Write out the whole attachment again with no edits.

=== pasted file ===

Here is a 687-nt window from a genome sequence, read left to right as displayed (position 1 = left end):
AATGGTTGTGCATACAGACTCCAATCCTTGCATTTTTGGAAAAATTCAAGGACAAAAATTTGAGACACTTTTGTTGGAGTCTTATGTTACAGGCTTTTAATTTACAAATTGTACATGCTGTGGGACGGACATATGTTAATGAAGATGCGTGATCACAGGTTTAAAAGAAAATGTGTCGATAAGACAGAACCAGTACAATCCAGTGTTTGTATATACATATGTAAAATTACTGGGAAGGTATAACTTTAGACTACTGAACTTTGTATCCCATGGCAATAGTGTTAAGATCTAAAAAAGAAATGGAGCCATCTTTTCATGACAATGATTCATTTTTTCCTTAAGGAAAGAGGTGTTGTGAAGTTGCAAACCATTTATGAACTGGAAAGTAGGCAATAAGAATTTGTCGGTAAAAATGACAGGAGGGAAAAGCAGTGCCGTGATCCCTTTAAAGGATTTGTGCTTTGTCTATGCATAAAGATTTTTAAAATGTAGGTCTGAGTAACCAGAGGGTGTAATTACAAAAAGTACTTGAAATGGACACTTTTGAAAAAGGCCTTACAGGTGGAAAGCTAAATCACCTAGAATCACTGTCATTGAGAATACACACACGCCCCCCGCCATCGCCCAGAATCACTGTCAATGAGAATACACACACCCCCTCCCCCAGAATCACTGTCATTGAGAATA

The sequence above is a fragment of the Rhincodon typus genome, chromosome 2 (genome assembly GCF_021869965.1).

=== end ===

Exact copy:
Here is a 687-nt window from a genome sequence, read left to right as displayed (position 1 = left end):
AATGGTTGTGCATACAGACTCCAATCCTTGCATTTTTGGAAAAATTCAAGGACAAAAATTTGAGACACTTTTGTTGGAGTCTTATGTTACAGGCTTTTAATTTACAAATTGTACATGCTGTGGGACGGACATATGTTAATGAAGATGCGTGATCACAGGTTTAAAAGAAAATGTGTCGATAAGACAGAACCAGTACAATCCAGTGTTTGTATATACATATGTAAAATTACTGGGAAGGTATAACTTTAGACTACTGAACTTTGTATCCCATGGCAATAGTGTTAAGATCTAAAAAAGAAATGGAGCCATCTTTTCATGACAATGATTCATTTTTTCCTTAAGGAAAGAGGTGTTGTGAAGTTGCAAACCATTTATGAACTGGAAAGTAGGCAATAAGAATTTGTCGGTAAAAATGACAGGAGGGAAAAGCAGTGCCGTGATCCCTTTAAAGGATTTGTGCTTTGTCTATGCATAAAGATTTTTAAAATGTAGGTCTGAGTAACCAGAGGGTGTAATTACAAAAAGTACTTGAAATGGACACTTTTGAAAAAGGCCTTACAGGTGGAAAGCTAAATCACCTAGAATCACTGTCATTGAGAATACACACACGCCCCCCGCCATCGCCCAGAATCACTGTCAATGAGAATACACACACCCCCTCCCCCAGAATCACTGTCATTGAGAATA

The sequence above is a fragment of the Rhincodon typus genome, chromosome 2 (genome assembly GCF_021869965.1).